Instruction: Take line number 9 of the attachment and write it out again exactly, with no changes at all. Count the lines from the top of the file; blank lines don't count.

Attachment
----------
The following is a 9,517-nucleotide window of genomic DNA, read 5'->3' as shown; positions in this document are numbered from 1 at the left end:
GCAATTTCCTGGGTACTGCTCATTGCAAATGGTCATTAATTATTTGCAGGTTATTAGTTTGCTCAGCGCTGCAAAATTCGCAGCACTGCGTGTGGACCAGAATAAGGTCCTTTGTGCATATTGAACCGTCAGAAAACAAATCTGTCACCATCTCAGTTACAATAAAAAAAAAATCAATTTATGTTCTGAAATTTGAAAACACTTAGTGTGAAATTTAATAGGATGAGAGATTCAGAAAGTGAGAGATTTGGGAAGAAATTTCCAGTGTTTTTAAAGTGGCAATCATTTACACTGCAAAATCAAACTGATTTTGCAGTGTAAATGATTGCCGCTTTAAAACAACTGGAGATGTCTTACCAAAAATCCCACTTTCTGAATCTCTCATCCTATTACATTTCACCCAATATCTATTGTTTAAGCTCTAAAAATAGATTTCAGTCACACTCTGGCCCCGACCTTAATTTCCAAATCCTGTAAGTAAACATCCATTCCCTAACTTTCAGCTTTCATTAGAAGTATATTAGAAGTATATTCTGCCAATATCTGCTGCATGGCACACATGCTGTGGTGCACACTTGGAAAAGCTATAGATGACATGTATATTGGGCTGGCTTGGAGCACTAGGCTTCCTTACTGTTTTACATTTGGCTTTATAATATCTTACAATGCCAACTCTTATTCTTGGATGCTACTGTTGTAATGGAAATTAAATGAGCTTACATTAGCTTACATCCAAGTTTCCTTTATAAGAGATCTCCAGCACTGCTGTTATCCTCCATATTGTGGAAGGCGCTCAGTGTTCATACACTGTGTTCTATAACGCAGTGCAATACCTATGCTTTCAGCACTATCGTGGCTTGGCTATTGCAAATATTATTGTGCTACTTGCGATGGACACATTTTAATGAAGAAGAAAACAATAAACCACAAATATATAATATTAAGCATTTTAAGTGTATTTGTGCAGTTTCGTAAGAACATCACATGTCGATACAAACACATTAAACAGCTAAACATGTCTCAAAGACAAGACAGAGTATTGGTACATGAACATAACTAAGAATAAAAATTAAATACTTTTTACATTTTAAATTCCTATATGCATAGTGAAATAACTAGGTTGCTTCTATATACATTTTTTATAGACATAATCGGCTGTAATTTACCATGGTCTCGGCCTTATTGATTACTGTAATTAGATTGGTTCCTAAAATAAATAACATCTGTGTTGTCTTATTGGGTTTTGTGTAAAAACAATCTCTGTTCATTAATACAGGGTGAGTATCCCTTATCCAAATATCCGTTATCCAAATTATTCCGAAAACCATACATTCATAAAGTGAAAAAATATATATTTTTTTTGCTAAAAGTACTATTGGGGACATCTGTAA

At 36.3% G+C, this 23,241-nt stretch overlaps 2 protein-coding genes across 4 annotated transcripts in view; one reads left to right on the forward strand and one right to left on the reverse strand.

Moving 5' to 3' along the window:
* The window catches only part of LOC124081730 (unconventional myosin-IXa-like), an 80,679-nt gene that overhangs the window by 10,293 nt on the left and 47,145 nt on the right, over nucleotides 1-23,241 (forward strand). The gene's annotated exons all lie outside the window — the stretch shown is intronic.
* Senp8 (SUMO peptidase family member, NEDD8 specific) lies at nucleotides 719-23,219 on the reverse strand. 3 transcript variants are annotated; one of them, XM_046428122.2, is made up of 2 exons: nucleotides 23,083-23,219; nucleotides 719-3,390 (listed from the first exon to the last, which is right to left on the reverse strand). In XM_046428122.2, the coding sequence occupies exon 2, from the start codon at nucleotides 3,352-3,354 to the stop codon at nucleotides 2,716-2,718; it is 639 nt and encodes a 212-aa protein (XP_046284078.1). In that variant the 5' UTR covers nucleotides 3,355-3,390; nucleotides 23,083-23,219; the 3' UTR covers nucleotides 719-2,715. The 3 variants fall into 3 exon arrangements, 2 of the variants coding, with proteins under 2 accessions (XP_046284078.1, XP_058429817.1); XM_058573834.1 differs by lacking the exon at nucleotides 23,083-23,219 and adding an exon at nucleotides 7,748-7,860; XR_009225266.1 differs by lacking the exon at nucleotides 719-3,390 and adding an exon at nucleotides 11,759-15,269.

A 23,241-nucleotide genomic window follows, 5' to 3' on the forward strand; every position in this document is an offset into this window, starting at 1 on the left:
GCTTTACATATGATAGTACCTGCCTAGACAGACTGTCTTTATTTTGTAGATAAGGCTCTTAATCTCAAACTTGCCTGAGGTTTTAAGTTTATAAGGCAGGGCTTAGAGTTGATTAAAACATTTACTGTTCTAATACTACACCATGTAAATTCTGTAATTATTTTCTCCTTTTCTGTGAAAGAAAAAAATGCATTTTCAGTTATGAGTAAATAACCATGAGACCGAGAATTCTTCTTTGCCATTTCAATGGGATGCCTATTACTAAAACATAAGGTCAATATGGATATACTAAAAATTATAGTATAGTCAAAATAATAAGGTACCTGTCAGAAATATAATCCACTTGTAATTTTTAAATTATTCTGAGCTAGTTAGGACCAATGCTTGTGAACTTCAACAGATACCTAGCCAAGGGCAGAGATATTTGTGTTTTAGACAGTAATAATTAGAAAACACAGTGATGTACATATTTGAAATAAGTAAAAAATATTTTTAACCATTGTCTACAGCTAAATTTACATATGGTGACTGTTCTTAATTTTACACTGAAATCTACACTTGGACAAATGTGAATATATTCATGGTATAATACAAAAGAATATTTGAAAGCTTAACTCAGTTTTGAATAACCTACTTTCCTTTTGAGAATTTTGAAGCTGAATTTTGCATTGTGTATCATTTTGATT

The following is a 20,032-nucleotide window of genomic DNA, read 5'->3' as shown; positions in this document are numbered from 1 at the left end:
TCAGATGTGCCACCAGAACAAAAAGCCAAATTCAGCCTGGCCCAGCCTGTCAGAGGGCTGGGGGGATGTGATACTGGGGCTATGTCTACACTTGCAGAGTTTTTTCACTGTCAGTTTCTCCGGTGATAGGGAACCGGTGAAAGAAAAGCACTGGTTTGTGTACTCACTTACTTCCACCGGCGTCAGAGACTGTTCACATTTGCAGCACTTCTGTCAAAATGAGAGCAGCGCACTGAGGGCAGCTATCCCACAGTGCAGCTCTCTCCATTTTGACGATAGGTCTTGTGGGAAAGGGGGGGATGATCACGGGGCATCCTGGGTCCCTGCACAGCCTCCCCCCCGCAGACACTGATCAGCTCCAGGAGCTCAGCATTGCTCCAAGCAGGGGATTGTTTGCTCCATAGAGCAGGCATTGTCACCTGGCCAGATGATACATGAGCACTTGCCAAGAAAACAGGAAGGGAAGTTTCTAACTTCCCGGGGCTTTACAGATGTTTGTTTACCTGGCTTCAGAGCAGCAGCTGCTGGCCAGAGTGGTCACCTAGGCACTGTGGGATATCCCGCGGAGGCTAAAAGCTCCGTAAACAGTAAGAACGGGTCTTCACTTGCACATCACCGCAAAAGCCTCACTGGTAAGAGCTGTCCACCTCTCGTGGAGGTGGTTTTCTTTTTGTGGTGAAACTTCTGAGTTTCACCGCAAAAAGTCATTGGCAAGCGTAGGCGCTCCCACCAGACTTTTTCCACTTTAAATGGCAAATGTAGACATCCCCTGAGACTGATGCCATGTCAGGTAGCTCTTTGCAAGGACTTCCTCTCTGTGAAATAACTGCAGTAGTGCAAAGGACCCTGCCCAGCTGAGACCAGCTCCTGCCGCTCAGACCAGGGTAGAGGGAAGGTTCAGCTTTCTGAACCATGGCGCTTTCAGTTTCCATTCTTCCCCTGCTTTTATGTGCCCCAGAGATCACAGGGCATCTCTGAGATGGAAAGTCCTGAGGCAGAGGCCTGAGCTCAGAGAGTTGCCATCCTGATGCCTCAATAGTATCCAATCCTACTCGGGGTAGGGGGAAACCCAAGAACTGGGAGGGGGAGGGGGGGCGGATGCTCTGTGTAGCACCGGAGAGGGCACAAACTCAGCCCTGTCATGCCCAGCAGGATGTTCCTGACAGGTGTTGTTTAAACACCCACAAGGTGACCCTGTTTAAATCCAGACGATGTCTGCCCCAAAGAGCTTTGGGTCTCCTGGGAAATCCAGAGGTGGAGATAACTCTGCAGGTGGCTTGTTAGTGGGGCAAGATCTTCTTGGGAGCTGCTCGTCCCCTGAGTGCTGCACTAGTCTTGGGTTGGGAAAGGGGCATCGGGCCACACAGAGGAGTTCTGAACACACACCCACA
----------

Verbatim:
The following is a 20,032-nucleotide window of genomic DNA, read 5'->3' as shown; positions in this document are numbered from 1 at the left end: